Author Gabriel Garcia Marquez at the Soumaya Museum in Mexico City in 2011. (Eduardo Verdugo / AP Photo )
A half a century ago, a somewhat obscure Colombian writer resettled in that teeming cauldron of culture and humanity called Mexico City. He had just published a novel that was a modest success back home, and was starting on another he thought was pretty good, a historical epic set in a fictional small town in Colombia's banana-growing region.
The as-yet-unfinished novel was called "One Hundred Years of Solitude" and the author was the future Nobel laureate Gabriel Garcia Marquez. "Gabo," as he's affectionately known, still calls Mexico City home. And now, his adopted hometown is celebrating the 50th anniversary of his arrival there.
The Mexico City government has put up 40,000 posters across the city in honor of the novelist as part of the 12th annual Internantional Book Festival in the Zocalo, the city's massive central square. The book fair runs until Sunday.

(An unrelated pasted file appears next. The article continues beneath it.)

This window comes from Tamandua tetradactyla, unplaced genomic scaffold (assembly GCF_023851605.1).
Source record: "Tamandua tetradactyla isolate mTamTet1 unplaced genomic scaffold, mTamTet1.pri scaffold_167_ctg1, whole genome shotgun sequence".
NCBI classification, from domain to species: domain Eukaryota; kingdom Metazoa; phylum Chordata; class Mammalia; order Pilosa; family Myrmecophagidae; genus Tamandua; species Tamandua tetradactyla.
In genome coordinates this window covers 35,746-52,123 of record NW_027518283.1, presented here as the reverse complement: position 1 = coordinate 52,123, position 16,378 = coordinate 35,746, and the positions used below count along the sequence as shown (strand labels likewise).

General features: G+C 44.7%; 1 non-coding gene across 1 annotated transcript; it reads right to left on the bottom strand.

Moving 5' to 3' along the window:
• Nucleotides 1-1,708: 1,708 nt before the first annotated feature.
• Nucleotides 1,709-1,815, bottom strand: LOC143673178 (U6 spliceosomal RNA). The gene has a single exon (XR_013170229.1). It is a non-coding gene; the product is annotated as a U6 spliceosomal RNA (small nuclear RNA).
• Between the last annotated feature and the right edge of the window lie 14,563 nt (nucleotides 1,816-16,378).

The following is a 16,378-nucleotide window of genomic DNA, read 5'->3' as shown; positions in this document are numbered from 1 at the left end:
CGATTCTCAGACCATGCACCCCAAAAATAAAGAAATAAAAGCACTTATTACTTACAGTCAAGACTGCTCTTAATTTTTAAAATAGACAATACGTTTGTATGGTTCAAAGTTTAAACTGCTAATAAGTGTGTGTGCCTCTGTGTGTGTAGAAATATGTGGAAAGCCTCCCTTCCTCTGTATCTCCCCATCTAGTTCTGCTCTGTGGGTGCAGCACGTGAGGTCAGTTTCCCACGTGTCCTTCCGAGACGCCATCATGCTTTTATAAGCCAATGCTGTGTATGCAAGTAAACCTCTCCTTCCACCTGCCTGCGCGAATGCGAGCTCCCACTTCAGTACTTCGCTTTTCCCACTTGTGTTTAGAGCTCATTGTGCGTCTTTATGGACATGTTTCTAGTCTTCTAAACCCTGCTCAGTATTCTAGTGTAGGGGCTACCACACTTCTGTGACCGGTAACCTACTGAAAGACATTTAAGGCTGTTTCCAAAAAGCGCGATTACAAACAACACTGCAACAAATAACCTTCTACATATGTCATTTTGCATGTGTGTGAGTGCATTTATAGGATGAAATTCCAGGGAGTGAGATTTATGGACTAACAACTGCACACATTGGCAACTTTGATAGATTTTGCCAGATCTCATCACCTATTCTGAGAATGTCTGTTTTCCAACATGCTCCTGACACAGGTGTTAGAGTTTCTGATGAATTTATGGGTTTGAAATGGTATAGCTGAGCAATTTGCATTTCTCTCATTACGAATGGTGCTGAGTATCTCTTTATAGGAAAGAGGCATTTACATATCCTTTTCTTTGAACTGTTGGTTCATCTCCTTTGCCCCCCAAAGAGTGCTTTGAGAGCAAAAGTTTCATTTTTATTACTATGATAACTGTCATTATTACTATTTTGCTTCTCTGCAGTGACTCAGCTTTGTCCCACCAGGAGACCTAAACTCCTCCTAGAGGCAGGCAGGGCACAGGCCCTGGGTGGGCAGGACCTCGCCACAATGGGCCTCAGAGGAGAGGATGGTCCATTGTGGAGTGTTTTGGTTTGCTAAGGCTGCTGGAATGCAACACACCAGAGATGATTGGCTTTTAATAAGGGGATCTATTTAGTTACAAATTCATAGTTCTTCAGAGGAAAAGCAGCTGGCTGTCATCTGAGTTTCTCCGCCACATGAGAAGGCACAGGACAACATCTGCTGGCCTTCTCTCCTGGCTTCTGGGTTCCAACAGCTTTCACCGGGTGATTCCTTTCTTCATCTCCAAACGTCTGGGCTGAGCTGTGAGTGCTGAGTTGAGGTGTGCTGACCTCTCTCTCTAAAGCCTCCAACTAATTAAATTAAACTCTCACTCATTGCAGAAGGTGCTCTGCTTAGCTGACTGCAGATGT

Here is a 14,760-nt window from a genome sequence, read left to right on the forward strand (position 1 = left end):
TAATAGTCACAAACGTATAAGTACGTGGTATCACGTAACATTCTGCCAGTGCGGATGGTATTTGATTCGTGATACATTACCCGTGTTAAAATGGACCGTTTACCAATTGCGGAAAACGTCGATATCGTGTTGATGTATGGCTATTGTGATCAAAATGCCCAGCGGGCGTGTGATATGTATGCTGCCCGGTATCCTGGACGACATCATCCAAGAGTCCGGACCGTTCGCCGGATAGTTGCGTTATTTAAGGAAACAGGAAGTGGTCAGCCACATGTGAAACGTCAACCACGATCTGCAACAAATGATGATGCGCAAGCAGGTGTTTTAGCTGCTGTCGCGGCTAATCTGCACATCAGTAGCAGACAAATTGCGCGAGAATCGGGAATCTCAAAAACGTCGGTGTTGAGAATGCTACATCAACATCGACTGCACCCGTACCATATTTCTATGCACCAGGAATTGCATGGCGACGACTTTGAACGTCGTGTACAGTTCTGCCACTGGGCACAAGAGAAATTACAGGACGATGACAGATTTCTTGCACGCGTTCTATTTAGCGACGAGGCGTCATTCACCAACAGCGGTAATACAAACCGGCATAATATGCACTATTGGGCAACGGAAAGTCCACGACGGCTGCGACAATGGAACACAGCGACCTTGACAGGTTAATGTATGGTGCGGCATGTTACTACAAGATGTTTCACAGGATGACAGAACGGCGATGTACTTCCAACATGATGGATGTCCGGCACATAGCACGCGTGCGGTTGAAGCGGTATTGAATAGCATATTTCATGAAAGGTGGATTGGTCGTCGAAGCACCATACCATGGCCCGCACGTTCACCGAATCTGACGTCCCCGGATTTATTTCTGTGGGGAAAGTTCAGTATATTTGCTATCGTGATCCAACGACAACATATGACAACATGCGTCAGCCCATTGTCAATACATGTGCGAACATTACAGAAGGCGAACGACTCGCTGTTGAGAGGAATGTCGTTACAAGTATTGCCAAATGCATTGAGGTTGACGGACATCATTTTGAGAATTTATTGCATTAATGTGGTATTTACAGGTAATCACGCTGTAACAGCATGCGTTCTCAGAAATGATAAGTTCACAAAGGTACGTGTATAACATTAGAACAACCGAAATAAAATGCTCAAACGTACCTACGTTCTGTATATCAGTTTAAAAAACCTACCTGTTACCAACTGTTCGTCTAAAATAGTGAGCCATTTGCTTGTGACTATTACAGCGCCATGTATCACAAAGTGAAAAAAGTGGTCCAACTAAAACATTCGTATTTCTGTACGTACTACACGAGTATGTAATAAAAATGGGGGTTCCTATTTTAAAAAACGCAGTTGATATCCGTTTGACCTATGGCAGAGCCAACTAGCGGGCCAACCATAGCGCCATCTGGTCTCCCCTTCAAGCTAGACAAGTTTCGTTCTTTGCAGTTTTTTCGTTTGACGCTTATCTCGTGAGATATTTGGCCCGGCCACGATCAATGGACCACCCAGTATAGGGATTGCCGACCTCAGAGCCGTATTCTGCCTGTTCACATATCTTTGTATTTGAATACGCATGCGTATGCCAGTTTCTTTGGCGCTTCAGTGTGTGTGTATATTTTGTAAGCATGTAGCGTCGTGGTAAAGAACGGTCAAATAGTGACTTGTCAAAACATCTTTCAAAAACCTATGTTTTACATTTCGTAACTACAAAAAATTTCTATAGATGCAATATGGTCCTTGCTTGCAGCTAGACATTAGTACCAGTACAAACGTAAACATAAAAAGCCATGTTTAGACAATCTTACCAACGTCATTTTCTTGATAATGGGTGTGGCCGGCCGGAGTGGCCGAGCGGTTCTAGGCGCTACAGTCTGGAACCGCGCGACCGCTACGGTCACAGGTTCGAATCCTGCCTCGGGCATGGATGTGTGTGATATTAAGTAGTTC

The posters are composed of 10 different historical photographs of the author, along with quotes from his oeuvre, according to the Mexico City newspaper Vanguardia (link in Spanish).
"The writer writes his books to explain to himself those things that have no explanation," reads one. "The heart eliminates bad memories and magnifies good ones and thanks to that artifice we can endure the past," reads another.
Garcia Marquez is 85, and said to be in frail health and suffering from the early stages of dementia.
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